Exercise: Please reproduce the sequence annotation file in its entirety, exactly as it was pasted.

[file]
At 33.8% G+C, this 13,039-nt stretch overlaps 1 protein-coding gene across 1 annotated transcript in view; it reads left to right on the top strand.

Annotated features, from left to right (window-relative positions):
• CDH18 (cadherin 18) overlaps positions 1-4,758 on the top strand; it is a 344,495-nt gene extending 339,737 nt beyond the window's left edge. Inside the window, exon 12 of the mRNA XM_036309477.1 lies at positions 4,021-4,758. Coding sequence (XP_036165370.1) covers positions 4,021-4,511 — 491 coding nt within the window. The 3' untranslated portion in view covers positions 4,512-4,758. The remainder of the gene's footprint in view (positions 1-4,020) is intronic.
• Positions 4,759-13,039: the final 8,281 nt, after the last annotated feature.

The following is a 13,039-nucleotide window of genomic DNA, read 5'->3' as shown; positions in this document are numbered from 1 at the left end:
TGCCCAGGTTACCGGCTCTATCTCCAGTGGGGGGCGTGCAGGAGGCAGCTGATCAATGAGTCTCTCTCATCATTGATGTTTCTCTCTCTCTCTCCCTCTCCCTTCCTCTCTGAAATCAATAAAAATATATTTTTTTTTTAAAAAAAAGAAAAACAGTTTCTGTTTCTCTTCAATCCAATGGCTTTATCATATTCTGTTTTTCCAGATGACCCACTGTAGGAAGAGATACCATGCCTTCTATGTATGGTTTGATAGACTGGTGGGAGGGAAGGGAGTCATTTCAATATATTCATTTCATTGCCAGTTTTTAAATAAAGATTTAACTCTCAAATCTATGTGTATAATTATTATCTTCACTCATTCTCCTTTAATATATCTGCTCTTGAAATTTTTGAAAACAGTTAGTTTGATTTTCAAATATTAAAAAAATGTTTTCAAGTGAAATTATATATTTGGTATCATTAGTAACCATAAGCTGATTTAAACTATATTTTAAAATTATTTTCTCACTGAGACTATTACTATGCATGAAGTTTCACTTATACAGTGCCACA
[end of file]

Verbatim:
At 33.8% G+C, this 13,039-nt stretch overlaps 1 protein-coding gene across 1 annotated transcript in view; it reads left to right on the top strand.

Annotated features, from left to right (window-relative positions):
• CDH18 (cadherin 18) overlaps positions 1-4,758 on the top strand; it is a 344,495-nt gene extending 339,737 nt beyond the window's left edge. Inside the window, exon 12 of the mRNA XM_036309477.1 lies at positions 4,021-4,758. Coding sequence (XP_036165370.1) covers positions 4,021-4,511 — 491 coding nt within the window. The 3' untranslated portion in view covers positions 4,512-4,758. The remainder of the gene's footprint in view (positions 1-4,020) is intronic.
• Positions 4,759-13,039: the final 8,281 nt, after the last annotated feature.

The following is a 13,039-nucleotide window of genomic DNA, read 5'->3' as shown; positions in this document are numbered from 1 at the left end:
TGCCCAGGTTACCGGCTCTATCTCCAGTGGGGGGCGTGCAGGAGGCAGCTGATCAATGAGTCTCTCTCATCATTGATGTTTCTCTCTCTCTCTCCCTCTCCCTTCCTCTCTGAAATCAATAAAAATATATTTTTTTTTTAAAAAAAAGAAAAACAGTTTCTGTTTCTCTTCAATCCAATGGCTTTATCATATTCTGTTTTTCCAGATGACCCACTGTAGGAAGAGATACCATGCCTTCTATGTATGGTTTGATAGACTGGTGGGAGGGAAGGGAGTCATTTCAATATATTCATTTCATTGCCAGTTTTTAAATAAAGATTTAACTCTCAAATCTATGTGTATAATTATTATCTTCACTCATTCTCCTTTAATATATCTGCTCTTGAAATTTTTGAAAACAGTTAGTTTGATTTTCAAATATTAAAAAAATGTTTTCAAGTGAAATTATATATTTGGTATCATTAGTAACCATAAGCTGATTTAAACTATATTTTAAAATTATTTTCTCACTGAGACTATTACTATGCATGAAGTTTCACTTATACAGTGCCACA